Ramadan- or Ramazan, as we like to call it- has always been a grand affair in the Land of the Pure. And it’s bound to be, woven as Islam is through the social fabric of the country; being both the State Religion and a predominant factor in the formation of the Islamic Republic of Pakistan. Even so, the manner of the observance of this Holy month has gone through quite a few changes over the years.

The whole phenomenon starts with the sighting of the moon, the unpredictable nature of which just adds to the anticipation. Some attempt to spot the crescent heralding the arrival of the month from their terraces, while others stay glued to their TV screens or flock to the mosques to find out when the fasting starts. The Facebooking population and the Twitterati of the country also somehow manage to keep up with the developments and eventually succeed in mustering up some kind and level of enthusiasm.

In parts of the country, some people tend to spot the moon sooner than the rest of the Pakistani population by virtue of their great eyesight and hence fast a day earlier in their religious zeal. The announcement of the fast is never made sooner than 11 at night and the dilemma of whether to go with the official date or the local mosque has now become a part of the month’s observances itself. In the end, there’s no coordination inside the provinces, let alone between them.

Though I have always heard of a man who wakes up the whole neighborhood for Sehri by banging on a tin, I have never ever been woken up by him. For most of us, it has always been an alarm, a parent or, in some really unfortunate cases, a sibling, that does the honors. And the pre-dawn meal has gained such prominence that sometimes when a misguided person doesn’t manage to wake up in time to observe the Sunnah, he doesn’t even bother with the obligatory fast. It is breakfast, lunch and a snack all rolled into one after all; not to be missed. And everybody has their own expert and experienced opinions on what to eat and what to avoid at this all-important meal. Parathas, a curried dish and tea end up adorning most dastarkhwans; though some crazy people do somehow make it through the day on M&Ms and water.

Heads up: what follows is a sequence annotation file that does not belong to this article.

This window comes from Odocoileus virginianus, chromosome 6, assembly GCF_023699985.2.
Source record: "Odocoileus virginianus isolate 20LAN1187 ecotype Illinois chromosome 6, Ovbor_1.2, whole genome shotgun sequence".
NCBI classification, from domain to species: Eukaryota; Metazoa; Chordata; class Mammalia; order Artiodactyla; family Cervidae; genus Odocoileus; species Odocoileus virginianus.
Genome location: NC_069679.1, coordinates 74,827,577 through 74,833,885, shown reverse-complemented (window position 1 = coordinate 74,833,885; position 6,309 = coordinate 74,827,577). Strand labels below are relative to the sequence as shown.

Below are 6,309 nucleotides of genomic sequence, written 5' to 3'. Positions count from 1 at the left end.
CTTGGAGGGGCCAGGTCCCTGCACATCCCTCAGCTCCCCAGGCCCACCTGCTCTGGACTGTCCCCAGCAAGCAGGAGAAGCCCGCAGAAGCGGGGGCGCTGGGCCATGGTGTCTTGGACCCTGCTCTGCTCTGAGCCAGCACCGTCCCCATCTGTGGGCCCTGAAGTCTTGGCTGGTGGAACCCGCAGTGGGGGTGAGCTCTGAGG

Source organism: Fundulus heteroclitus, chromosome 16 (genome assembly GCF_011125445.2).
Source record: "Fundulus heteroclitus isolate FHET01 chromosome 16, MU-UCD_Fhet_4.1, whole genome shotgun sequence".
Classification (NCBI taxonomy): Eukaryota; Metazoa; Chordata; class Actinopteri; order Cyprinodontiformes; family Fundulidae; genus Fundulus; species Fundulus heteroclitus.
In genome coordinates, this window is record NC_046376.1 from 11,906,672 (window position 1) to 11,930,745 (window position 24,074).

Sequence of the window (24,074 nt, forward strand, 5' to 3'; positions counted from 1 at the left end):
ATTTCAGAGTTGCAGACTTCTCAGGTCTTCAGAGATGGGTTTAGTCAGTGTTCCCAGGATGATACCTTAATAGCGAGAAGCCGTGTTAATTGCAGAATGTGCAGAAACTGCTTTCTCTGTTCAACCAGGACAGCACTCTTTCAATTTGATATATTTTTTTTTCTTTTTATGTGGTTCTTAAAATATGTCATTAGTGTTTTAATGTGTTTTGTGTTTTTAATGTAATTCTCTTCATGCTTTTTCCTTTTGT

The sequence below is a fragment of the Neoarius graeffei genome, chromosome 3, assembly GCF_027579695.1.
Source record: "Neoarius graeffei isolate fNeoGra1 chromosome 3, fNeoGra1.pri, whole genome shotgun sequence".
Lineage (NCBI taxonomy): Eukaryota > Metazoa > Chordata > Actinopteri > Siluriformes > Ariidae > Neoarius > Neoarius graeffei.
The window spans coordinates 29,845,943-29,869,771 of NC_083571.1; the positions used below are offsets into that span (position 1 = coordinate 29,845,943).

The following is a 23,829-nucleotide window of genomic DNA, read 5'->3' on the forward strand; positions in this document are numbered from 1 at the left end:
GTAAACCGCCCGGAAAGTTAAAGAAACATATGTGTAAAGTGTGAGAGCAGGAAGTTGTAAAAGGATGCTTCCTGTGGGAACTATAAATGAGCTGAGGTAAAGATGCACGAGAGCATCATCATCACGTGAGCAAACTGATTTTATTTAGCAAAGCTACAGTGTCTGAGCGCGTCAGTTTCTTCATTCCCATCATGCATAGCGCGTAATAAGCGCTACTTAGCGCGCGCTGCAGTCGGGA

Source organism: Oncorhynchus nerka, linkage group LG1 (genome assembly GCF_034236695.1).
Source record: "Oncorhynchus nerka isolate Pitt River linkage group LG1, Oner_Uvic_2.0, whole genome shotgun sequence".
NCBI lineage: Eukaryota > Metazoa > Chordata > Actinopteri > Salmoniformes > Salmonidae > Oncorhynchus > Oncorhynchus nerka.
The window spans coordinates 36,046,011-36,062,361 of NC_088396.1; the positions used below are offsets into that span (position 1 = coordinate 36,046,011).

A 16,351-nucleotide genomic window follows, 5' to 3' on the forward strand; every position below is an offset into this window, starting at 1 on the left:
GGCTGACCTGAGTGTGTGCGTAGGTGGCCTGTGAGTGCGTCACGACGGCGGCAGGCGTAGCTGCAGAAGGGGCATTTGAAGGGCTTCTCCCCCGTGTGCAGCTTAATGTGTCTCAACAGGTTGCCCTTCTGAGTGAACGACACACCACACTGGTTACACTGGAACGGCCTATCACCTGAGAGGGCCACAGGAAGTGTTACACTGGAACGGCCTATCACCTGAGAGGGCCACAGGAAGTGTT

As the hearts of people become more receptive and generous in this month, the Beggar Mafias do a roaring business. And they aren’t the only ones. Profiteers and hoarders still thrive despite fines and warnings issued well in advance of Ramazan. Under the Ramadan Ordinance issued, eating and drinking at public places has been banned and entertainment places are only to remain open for 3 hours after Iftar. And the Government’s no load shedding during Iftar and Sehri promises? Yeah, Lies.

If Sehri’s considered important, then iftar’s a mini-Eid. The food that we abstain from throughout the day suddenly gains prominence at sunset. More time is spent frying pakoras and cooking biryani for Iftar parties than worshipping Allah. Some even have a hard time getting up for the Maghrib prayer after the long binge. The Iftar and all you can eat buffet deals have completely taken over the cities’ billboards; though, sometimes, 13 slices of pizza are just too much, even as part of an eating contest. But it isn’t all bad. Food exchanges suddenly start with the most aloof of neighbors and there are unprecedented demonstrations of gratefulness to the Almighty as the first drop of water slides down one’s parched throat.

Sometimes, the month of Fasting just ends up seeming like the Holy month of feasting. For the poor, there is little change in routine as they continue to slave away with little food and water like the rest of the year, while for the rich, “I’m fasting” serves as a good enough excuse to shirk any real work. And even as Religious fervor runs high, so do tempers.

This Ramazan has been particularly bloody in Pakistan; seek the Laylat al- Qadr and pray that we make it through. And if you’re planning to go back to your old nonchalant ways once it’s over or you feel the spirit of the month is ebbing away as Eid approaches, you’re not doing it right.

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